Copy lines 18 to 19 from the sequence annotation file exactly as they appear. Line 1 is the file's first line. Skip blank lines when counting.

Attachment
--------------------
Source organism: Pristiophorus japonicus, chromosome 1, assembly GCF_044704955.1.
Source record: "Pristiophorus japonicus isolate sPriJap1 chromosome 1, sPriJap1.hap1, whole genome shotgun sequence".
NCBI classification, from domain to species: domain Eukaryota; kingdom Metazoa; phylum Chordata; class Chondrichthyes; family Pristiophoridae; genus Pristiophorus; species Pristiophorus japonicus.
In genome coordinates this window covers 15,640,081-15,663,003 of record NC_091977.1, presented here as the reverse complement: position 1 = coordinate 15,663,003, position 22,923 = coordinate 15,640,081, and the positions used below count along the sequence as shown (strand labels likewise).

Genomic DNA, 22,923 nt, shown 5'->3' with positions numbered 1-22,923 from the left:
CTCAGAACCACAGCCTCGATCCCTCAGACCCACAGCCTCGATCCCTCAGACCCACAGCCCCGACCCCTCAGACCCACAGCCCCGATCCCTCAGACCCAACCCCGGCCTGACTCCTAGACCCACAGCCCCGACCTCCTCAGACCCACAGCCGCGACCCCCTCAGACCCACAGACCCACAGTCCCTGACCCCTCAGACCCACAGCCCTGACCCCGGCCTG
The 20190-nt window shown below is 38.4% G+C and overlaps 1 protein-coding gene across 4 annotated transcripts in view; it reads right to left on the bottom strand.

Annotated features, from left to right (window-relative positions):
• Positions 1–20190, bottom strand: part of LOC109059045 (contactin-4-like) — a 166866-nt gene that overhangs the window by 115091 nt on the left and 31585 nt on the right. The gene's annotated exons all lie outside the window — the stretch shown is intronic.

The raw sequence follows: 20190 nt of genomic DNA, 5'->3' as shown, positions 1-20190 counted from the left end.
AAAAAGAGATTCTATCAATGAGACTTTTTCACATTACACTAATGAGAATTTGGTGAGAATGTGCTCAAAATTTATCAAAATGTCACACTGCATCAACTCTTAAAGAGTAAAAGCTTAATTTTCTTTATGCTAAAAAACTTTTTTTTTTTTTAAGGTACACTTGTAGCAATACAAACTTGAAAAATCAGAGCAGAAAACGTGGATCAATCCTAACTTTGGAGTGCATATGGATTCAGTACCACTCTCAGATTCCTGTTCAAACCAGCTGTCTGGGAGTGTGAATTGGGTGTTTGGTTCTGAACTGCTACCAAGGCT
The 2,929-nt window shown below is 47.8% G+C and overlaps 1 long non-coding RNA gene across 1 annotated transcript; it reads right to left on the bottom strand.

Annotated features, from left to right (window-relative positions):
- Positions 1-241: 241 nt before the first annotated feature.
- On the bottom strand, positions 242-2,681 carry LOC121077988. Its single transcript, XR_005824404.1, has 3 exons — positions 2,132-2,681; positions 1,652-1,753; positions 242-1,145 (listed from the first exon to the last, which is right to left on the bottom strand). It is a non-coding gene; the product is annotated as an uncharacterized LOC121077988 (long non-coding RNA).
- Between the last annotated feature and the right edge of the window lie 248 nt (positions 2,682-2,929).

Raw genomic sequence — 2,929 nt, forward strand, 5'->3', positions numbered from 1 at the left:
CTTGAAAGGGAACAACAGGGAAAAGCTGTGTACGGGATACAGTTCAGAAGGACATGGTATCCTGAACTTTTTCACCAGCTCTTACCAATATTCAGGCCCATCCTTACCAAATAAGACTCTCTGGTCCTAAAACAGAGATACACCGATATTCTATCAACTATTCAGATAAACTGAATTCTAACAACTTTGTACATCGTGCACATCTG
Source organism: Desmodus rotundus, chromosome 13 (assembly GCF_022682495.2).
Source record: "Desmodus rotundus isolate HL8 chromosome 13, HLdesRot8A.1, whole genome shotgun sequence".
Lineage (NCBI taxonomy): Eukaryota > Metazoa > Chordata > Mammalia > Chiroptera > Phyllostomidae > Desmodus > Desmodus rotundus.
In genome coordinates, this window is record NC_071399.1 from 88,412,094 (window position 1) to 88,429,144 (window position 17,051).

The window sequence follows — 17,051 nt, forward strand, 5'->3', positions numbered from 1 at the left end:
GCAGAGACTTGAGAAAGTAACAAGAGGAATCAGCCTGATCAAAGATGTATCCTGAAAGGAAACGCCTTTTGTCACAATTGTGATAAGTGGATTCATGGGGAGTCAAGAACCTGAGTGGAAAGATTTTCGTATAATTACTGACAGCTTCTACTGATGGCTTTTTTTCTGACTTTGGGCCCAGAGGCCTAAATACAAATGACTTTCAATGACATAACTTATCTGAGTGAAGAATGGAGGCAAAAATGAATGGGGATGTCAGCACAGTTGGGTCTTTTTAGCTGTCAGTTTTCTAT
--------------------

CTTGAAAGGGAACAACAGGGAAAAGCTGTGTACGGGATACAGTTCAGAAGGACATGGTATCCTGAACTTTTTCACCAGCTCTTACCAATATTCAGGCCCATCCTTACCAAATAAGACTCTCTGGTCCTAAAACAGAGATACACCGATATTCTATCAACTATTCAGATAAACTGAATTCTAACAACTTTGTACATCGTGCACATCTG
Source organism: Desmodus rotundus, chromosome 13 (assembly GCF_022682495.2).